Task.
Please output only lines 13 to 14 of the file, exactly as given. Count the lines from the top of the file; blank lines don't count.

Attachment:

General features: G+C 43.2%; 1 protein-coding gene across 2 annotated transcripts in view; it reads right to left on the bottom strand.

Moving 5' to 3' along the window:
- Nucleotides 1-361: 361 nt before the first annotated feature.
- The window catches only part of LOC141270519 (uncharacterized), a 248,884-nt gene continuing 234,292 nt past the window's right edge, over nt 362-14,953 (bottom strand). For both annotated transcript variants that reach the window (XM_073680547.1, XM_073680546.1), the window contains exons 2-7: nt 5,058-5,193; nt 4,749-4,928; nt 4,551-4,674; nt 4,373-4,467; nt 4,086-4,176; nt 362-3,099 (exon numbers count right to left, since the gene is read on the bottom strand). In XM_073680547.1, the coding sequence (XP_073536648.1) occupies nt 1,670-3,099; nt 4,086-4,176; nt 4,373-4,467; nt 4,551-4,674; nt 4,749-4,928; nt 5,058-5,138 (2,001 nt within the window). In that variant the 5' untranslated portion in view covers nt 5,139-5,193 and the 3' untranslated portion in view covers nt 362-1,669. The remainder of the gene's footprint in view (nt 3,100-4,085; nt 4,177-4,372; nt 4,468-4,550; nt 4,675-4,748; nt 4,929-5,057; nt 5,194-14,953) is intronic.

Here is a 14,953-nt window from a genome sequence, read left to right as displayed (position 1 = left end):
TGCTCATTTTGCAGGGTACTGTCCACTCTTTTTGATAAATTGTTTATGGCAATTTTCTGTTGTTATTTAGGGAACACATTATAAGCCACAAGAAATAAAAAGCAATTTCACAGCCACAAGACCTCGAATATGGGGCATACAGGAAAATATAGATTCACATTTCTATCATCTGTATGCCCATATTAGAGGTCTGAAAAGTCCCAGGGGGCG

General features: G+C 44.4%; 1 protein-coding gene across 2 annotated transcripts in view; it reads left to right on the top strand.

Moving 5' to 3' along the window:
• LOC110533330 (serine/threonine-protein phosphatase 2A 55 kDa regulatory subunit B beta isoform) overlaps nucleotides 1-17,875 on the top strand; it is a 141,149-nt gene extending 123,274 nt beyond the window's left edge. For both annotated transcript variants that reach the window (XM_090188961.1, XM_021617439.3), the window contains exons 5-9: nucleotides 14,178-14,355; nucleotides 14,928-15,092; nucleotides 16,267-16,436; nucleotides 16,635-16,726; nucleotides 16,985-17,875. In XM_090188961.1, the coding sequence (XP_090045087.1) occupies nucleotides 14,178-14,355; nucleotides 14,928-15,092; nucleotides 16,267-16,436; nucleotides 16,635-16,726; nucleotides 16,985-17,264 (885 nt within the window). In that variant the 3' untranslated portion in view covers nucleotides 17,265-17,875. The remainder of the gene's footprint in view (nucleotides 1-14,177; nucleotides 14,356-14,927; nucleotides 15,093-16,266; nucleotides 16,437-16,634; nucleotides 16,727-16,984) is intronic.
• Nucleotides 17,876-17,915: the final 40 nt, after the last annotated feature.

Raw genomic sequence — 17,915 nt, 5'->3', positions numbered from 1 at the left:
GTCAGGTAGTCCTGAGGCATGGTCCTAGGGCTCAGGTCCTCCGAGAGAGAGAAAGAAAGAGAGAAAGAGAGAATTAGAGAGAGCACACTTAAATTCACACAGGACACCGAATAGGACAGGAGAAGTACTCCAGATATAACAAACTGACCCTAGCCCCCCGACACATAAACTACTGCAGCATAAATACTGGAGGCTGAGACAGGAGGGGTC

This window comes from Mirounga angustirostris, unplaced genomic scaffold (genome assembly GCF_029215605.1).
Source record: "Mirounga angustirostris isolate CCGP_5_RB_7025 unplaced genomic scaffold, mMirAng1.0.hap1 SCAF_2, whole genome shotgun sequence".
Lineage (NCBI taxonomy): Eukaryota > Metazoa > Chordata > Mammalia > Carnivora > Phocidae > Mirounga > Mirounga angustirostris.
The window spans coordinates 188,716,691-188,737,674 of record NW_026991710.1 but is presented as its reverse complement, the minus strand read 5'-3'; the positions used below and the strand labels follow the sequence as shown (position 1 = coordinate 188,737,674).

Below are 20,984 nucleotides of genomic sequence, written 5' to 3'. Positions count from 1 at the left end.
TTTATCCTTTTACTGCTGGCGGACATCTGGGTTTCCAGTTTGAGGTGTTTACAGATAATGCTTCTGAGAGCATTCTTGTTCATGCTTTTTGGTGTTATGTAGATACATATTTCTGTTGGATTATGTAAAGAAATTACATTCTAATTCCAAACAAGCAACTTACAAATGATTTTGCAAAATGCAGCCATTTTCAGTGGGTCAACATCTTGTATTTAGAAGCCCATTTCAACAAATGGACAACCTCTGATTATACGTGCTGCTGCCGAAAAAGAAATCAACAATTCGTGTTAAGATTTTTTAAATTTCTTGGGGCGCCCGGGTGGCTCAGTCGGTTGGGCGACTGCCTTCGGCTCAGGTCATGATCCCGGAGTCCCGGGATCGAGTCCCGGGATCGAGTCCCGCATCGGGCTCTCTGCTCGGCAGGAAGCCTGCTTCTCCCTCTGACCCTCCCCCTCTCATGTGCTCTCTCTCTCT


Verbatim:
This window comes from Mirounga angustirostris, unplaced genomic scaffold (genome assembly GCF_029215605.1).
Source record: "Mirounga angustirostris isolate CCGP_5_RB_7025 unplaced genomic scaffold, mMirAng1.0.hap1 SCAF_2, whole genome shotgun sequence".